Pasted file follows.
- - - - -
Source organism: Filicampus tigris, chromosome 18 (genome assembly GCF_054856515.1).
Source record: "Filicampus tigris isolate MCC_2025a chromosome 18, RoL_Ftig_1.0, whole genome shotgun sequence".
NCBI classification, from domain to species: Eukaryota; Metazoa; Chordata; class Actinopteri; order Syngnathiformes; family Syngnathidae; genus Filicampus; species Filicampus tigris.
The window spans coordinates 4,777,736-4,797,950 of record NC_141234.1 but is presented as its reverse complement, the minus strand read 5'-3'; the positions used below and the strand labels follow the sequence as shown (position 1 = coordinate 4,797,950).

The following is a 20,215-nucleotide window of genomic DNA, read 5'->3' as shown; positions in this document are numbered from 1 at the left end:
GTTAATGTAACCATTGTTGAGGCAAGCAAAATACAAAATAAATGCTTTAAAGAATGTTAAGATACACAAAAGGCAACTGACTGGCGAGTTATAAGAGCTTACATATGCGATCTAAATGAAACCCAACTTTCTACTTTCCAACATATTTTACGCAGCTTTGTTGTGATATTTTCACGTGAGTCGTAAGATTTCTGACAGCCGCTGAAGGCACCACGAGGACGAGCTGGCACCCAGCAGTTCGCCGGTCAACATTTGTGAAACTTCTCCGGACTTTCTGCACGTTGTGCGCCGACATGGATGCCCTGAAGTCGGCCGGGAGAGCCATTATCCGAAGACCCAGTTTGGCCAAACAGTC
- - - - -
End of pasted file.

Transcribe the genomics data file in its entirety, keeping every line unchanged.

Source organism: Filicampus tigris, chromosome 18 (genome assembly GCF_054856515.1).
Source record: "Filicampus tigris isolate MCC_2025a chromosome 18, RoL_Ftig_1.0, whole genome shotgun sequence".
NCBI classification, from domain to species: Eukaryota; Metazoa; Chordata; class Actinopteri; order Syngnathiformes; family Syngnathidae; genus Filicampus; species Filicampus tigris.
The window spans coordinates 4,777,736-4,797,950 of record NC_141234.1 but is presented as its reverse complement, the minus strand read 5'-3'; the positions used below and the strand labels follow the sequence as shown (position 1 = coordinate 4,797,950).

The following is a 20,215-nucleotide window of genomic DNA, read 5'->3' as shown; positions in this document are numbered from 1 at the left end:
GTTAATGTAACCATTGTTGAGGCAAGCAAAATACAAAATAAATGCTTTAAAGAATGTTAAGATACACAAAAGGCAACTGACTGGCGAGTTATAAGAGCTTACATATGCGATCTAAATGAAACCCAACTTTCTACTTTCCAACATATTTTACGCAGCTTTGTTGTGATATTTTCACGTGAGTCGTAAGATTTCTGACAGCCGCTGAAGGCACCACGAGGACGAGCTGGCACCCAGCAGTTCGCCGGTCAACATTTGTGAAACTTCTCCGGACTTTCTGCACGTTGTGCGCCGACATGGATGCCCTGAAGTCGGCCGGGAGAGCCATTATCCGAAGACCCAGTTTGGCCAAACAGTC